As a history major, I have often wondered how the history books will tell the story of the Sept. 11 terrorist attacks, the war in Iraq and the lies that held the two together. While flipping through my U.S. history book this week, I got a glimpse of just that. Immediately to the right of an article called “The Terrorist Attack on America,” I saw a full-page color photo of American troops tearing down a statue of Saddam Hussein. The caption next to the photo reads, “U.S. troops move into the center of Baghdad. A statue of deposed dictator Saddam Hussein is seen in the background. The statue was later toppled by troops and dragged through the streets by the Iraqi citizenry.”

Angela Cesere

When I finished reading this caption, I was perplexed. “The Terrorist Attack on America” occurred on Sept. 11, 2001 (duh). America didn’t send troops to Iraq until 2003. The book, although republished in 2006, only discussed events through 2002. So why on earth would a history textbook (written by History Ph.D.s) allow this photo to be placed next to an article about Sept. 11? The book doesn’t even mention the Iraq war.

We have known since Oct. 2003 that there was no link between Al Qaeda and Iraq. Studying this book today, it is easy to point out this obvious flaw with the chapter’s design. But what would a historian of the future consulting this book think? Would he assume Saddam Hussein was responsible for ordering the terrorist attacks on Sept. 11? It’s impossible to answer any of these questions just from looking at the book. But, the fact is that this photo is found on a page in a history book next to an unrelated article, with no explanation for the reader. Whether it was intentionally or ignorantly placed there is debatable, but it stands out as a staunch reminder of the misinformation campaign spearheaded by the Bush Administration and its allies in the media in the months leading up to the war in Iraq.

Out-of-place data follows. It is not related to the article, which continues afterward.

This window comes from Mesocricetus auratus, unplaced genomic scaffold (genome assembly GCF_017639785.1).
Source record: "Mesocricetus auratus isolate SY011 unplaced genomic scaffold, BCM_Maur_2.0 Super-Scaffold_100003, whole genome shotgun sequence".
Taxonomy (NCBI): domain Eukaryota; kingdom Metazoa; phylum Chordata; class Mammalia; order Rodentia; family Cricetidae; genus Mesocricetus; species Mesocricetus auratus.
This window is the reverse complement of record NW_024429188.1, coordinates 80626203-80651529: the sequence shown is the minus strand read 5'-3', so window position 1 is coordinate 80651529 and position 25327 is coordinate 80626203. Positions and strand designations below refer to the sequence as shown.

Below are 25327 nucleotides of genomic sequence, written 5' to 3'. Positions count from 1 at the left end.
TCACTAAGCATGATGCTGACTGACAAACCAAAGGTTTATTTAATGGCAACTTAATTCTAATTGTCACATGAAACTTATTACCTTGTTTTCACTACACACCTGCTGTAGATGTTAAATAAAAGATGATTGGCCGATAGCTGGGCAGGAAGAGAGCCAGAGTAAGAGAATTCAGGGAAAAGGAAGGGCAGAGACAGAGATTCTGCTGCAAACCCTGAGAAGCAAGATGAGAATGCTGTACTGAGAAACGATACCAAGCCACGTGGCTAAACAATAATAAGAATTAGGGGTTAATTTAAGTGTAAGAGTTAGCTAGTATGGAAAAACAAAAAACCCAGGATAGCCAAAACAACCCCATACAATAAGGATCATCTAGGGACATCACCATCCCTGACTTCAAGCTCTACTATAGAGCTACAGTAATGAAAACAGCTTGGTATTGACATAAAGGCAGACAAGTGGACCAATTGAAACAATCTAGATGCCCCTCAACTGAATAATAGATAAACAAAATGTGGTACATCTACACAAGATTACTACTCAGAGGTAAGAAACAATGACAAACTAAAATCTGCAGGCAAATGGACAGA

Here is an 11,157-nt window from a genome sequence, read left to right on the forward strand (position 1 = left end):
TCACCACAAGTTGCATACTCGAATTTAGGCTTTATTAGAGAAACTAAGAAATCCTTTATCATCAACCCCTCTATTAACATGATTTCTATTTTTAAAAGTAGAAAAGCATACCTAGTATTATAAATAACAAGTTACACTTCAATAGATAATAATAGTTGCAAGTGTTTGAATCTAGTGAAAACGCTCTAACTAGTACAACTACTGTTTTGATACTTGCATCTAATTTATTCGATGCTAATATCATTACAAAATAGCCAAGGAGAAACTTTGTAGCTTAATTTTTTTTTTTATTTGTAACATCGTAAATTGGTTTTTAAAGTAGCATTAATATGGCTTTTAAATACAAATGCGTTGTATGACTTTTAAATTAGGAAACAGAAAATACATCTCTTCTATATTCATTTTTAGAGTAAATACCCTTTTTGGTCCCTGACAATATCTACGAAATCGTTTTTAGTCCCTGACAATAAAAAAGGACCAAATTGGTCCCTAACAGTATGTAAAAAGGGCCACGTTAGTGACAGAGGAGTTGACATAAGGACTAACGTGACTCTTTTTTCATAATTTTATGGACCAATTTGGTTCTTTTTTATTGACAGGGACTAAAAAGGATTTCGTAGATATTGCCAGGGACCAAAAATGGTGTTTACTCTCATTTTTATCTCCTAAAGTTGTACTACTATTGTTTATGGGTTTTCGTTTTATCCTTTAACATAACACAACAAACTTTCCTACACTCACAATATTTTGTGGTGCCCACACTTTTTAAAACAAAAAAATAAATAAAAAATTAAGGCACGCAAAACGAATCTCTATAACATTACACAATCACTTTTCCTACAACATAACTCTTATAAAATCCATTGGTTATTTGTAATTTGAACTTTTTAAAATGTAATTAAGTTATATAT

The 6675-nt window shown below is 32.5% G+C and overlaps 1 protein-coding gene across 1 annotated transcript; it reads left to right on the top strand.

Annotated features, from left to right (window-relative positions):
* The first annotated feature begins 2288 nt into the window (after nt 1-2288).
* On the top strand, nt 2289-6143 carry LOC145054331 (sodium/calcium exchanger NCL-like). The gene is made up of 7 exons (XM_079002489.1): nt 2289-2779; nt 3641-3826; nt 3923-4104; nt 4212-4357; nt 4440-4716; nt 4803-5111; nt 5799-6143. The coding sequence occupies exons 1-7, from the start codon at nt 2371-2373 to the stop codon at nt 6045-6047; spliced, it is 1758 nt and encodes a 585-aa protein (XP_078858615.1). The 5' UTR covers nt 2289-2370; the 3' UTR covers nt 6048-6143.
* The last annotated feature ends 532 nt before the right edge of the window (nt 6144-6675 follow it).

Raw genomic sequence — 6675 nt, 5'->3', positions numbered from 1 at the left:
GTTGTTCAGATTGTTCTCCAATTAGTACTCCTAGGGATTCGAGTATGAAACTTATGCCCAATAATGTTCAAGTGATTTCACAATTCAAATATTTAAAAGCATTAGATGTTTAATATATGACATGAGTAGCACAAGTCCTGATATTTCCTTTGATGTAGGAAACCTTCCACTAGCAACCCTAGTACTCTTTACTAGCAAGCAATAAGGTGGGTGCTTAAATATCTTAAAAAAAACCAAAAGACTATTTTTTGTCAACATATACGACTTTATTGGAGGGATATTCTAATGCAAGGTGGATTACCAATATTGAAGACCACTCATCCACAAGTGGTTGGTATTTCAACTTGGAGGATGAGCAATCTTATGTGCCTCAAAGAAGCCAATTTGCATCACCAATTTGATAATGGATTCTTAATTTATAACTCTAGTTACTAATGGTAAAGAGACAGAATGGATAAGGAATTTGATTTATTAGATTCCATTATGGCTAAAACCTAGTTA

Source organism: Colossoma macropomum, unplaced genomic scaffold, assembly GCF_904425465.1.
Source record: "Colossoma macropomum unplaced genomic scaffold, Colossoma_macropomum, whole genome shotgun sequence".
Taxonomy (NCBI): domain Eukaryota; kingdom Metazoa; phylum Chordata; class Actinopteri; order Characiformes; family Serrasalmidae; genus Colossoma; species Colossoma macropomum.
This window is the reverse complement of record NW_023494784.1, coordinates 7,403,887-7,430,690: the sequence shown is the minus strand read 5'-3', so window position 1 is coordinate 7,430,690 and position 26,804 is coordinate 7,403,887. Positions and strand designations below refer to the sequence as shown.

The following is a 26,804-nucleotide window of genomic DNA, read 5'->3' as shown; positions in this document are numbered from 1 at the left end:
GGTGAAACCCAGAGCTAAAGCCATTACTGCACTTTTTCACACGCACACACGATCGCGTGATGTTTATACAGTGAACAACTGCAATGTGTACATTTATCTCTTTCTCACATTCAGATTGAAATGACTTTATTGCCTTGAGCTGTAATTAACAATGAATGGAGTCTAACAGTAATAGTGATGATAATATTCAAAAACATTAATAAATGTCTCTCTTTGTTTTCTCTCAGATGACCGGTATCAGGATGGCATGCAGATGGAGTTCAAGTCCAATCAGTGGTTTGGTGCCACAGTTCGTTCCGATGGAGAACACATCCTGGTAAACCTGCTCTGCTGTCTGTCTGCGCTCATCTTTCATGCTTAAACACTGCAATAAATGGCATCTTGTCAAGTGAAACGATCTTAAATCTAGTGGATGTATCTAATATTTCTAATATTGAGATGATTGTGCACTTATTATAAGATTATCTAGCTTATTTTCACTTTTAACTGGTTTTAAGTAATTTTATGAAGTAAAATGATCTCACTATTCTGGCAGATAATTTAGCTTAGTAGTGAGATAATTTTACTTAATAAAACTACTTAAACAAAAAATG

In Oct. 2004, 52 percent of Americans believed Iraq was either directly involved in the Sept. 11 attacks or substantially supported Al Qaeda. Even though Congress’s own Sept. 11 commission reported that there was “no compelling case” for a link between Saddam and Al Qaeda, as of March 2006, that number only fell to 49 percent.

How are we still misinformed and why? Why were conservatives and liberals alike ready to dismiss Michael Moore’s “Fahrenheit 9/11” as propaganda, but still trust the Bush administration after its hypothesis connecting Iraq to Al Qaeda proved to be based, at best, on weak evidence ? It’s sad that this particular history book – which should be a source of clarity – is perpetuating the confusion surrounding our recent history in the Middle East.

But even if we can’t agree on the causes of the Iraq War, the effects are indisputable. Since the start of the war in March 2003, America has spent and approved to spend $435 billion of taxpayers’ money. It has lost 2,452 troops, more than half of whom were younger than 25 years old, and 18,088 have been wounded. The number of daily insurgent attacks has risen from 14 in Feb. 2004 to 75 in May 2006. The United States has not trained a single Iraqi troop to fight without significant American support. Two-thirds of Iraqis feel less secure because of the American occupation. Seventy-one percent rarely have clean drinking water. The average home in Baghdad has only four hours of electricity per day, which is less than 25 percent of the pre-invasion level.

While the nation appears to be slowly waking up – Bush’s approval rating now hovers around 30 percent – we still have not seen the full consequences of this administration’s mismanagement of the nation. Let’s hope future history books will get it right.

Davidson is the current Editor in Chief. He can be reached at dajeremy@umich.edu.

Leave a comment

Your email address will not be published. Required fields are marked *